Andrew Foss glides northbound toward bulker Tian Yu Feng.
Truckable tug Lynx stands by in Newcastle harbor.
Also behind the fence is YTB 779 Manhattan. When I thought to try to get a closer, unobstructed foto, I
saw another sign, clearly, that reiterated what I couldn’t quite read on that other sign.
First two fotos by Amy Bucciferro; all others by Will Van Dorp.
Not random but unrelated: at PortSide NewYork in Atlantic Basin on July 22 (830 pm), the movie Random Lunacy will be shown, featuring a transAtlantic crossing by Poppa Neutrino aboard Son of Town Hall. Read about Bonnie’s encounter on Jamaica Bay this weekend with a vessel made with parts of Son of Town Hall.
Picked clean and bleached terrapin shell? Carapace of hermit crab? A remnant of human armor? A vessel?
In May here and here I reported on a trip I took with frogma to Arthur Kill’s graveyard of ships. According to recent rumblings in the newspaper here, the ferry Astoria in that second link has mostly been cut up as “eyesores.” Uh . . . would a visit to an optometrist help?
This morning I felt restored after visiting another graveyard, this one in Brooklyn, in
this wood once traveled as. Where was it built? What cargoes and which crews?
Thanks to a fearless crabber named Mariano I got these shots.
In August I hope to continue this trip through the Strait of Coney to visit Quester 1 aka Coney Island’s increasingly rusty-yellow sub, a golden dreammachine to salvage treasure off the Andrea Doria gone cold. “Dreams gone bust; the rest is history rust.” See fotos from a “tide and current taxi” trip here.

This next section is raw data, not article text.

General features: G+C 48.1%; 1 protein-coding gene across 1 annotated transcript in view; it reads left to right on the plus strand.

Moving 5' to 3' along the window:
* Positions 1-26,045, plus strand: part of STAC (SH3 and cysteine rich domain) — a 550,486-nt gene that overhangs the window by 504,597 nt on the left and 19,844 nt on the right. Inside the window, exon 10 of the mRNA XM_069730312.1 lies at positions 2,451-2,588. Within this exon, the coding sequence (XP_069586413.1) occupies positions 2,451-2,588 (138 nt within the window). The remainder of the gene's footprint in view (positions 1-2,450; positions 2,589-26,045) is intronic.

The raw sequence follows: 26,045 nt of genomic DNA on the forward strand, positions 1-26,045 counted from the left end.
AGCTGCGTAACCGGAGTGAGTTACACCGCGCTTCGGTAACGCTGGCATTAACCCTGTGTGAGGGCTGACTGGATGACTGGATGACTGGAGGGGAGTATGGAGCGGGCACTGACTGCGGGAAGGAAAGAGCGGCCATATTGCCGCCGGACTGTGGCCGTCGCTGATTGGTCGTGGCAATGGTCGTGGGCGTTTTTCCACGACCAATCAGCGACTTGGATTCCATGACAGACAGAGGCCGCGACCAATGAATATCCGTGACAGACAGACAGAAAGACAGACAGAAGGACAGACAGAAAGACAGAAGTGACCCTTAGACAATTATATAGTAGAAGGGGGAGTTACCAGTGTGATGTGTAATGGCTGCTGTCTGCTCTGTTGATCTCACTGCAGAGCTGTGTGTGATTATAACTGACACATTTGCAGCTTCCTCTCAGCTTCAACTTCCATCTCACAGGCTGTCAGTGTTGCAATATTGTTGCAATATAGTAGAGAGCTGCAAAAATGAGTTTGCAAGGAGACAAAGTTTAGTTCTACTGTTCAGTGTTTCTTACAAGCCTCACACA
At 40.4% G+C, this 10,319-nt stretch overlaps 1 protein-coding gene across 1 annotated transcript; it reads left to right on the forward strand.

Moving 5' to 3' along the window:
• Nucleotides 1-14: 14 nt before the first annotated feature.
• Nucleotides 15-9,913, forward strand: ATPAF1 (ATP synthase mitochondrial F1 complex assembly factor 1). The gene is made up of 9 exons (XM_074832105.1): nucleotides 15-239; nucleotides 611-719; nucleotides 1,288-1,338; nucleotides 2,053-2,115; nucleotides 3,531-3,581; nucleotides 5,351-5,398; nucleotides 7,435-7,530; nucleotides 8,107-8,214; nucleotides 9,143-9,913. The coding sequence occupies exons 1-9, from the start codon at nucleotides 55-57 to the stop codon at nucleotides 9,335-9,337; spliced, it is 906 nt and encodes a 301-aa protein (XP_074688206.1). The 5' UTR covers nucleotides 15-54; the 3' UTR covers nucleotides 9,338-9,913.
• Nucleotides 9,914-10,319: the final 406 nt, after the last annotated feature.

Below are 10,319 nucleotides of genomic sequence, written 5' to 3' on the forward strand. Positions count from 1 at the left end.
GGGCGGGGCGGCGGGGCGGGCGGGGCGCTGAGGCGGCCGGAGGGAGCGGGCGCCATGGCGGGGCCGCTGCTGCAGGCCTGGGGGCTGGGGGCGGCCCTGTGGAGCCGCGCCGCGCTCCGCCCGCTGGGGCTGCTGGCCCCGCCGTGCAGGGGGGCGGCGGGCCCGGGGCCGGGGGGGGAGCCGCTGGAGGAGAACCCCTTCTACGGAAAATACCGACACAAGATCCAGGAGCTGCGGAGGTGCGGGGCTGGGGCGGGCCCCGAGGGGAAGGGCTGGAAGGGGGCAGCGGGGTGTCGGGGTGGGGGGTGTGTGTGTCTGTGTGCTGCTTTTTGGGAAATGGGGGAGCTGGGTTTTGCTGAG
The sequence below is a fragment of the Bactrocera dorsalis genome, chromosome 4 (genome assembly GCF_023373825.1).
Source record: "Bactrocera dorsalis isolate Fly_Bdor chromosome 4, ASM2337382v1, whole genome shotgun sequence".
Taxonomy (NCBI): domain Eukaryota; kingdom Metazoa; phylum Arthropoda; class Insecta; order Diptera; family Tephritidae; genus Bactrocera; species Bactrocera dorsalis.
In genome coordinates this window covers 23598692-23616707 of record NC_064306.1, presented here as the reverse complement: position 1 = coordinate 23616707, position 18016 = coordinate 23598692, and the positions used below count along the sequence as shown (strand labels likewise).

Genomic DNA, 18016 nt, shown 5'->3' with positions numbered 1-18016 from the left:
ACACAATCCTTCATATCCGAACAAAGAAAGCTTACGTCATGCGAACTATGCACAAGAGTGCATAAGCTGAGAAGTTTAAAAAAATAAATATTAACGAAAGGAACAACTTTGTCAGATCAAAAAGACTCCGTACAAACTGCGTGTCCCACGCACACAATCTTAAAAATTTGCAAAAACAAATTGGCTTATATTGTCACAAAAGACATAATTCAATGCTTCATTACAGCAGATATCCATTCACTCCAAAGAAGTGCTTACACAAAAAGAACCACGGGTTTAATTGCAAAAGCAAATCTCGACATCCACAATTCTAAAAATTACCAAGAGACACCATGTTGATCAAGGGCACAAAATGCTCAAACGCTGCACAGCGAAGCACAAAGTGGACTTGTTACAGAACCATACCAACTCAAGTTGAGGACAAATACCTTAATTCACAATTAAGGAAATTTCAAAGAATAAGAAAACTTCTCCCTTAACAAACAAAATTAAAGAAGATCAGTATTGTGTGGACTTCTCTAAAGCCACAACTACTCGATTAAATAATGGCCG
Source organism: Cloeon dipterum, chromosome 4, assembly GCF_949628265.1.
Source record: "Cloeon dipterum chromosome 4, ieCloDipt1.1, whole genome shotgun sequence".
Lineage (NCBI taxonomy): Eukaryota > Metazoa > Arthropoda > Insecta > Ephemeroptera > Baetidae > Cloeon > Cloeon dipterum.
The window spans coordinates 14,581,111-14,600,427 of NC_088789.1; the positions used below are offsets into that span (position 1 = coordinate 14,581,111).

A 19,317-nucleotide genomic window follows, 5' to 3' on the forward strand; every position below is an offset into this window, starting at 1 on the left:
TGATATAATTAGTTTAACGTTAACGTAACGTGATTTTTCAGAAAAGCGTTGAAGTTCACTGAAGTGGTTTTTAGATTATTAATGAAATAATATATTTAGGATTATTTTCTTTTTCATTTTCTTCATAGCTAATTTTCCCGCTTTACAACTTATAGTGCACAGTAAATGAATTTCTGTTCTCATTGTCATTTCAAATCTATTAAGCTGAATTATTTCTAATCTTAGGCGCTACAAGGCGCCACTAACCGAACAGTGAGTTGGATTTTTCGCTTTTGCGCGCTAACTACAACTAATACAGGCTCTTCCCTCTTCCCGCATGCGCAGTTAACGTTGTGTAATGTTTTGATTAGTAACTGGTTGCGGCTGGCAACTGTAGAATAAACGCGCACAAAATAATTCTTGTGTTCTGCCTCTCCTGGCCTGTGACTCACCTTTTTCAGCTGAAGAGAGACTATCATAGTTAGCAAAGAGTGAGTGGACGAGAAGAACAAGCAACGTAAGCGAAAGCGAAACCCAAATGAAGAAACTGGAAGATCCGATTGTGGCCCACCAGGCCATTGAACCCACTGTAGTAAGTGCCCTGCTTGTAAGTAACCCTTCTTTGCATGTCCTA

Less than 10 miles to the east, in Queens just south of JFK Airport, here’s another shot of the mystery vessel I took fotos at the start of this gallivant month. Anyone know what lies on the west side of Sommerville Basin here?
Not a wreck at all, but you may feel the heat emanating from the foto below: Manhattan around 7 am this morning, Manhattan in a heat wave, making a wreck of energy conservation efforts.
All fotos by Will Van Dorp.
Somewhat related: A ship was found in Lower Manhattan last week.
imagine my surprise and delight when
her own power, accompanied by music from her own Cat 3512.
Tangentially related and from the other side of the continent, check out these blog posts (thanks to Tom Larkin) on
Log broncs (a variation on truckable tugs)
A collage of wooden boats and other delights.
It’s not that the sixth boro or other northeast locations do not see beautiful wood (my fav is the cornucopia in the 10th foto down); the wood here only comes out on special occasions, like fine china and silver. On the Salish Sea, especially around Lake Union, wooden boats seem to be more numerous than fiberglass, and it wasn’t even a special “wooden boat” event.
I start with this nameless vessel (and I think it’s wood) because the “golden hour” image intrigues me. Remember, doubleclick enlarges, and each caption relates to the foto below.
“Swietenia” is part of the scientific name for mahogany.
Nameless from my point of view and un-selfconscious.
Nameless and high and dry.
Nameless and back in fresh water east of and on the high side of the Chittenden locks.
Nameless but lovely with a blue top.